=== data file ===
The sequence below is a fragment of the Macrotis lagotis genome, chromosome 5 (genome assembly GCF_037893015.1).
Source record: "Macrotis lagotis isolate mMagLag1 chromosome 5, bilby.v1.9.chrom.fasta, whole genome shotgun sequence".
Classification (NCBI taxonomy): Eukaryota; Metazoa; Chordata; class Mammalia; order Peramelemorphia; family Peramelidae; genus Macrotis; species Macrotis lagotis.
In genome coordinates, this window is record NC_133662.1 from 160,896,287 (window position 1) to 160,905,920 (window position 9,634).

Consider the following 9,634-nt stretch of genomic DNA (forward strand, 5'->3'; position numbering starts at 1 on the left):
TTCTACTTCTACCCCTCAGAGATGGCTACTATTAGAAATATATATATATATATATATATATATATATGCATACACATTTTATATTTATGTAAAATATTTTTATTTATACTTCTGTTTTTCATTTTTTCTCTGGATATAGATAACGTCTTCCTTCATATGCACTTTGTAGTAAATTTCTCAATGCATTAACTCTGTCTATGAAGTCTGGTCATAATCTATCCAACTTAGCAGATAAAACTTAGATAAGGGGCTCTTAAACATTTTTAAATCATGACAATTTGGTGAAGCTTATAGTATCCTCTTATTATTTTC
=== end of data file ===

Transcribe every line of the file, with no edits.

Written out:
The sequence below is a fragment of the Macrotis lagotis genome, chromosome 5 (genome assembly GCF_037893015.1).
Source record: "Macrotis lagotis isolate mMagLag1 chromosome 5, bilby.v1.9.chrom.fasta, whole genome shotgun sequence".
Classification (NCBI taxonomy): Eukaryota; Metazoa; Chordata; class Mammalia; order Peramelemorphia; family Peramelidae; genus Macrotis; species Macrotis lagotis.
In genome coordinates, this window is record NC_133662.1 from 160,896,287 (window position 1) to 160,905,920 (window position 9,634).

Consider the following 9,634-nt stretch of genomic DNA (forward strand, 5'->3'; position numbering starts at 1 on the left):
TTCTACTTCTACCCCTCAGAGATGGCTACTATTAGAAATATATATATATATATATATATATATATATGCATACACATTTTATATTTATGTAAAATATTTTTATTTATACTTCTGTTTTTCATTTTTTCTCTGGATATAGATAACGTCTTCCTTCATATGCACTTTGTAGTAAATTTCTCAATGCATTAACTCTGTCTATGAAGTCTGGTCATAATCTATCCAACTTAGCAGATAAAACTTAGATAAGGGGCTCTTAAACATTTTTAAATCATGACAATTTGGTGAAGCTTATAGTATCCTCTTATTATTTTC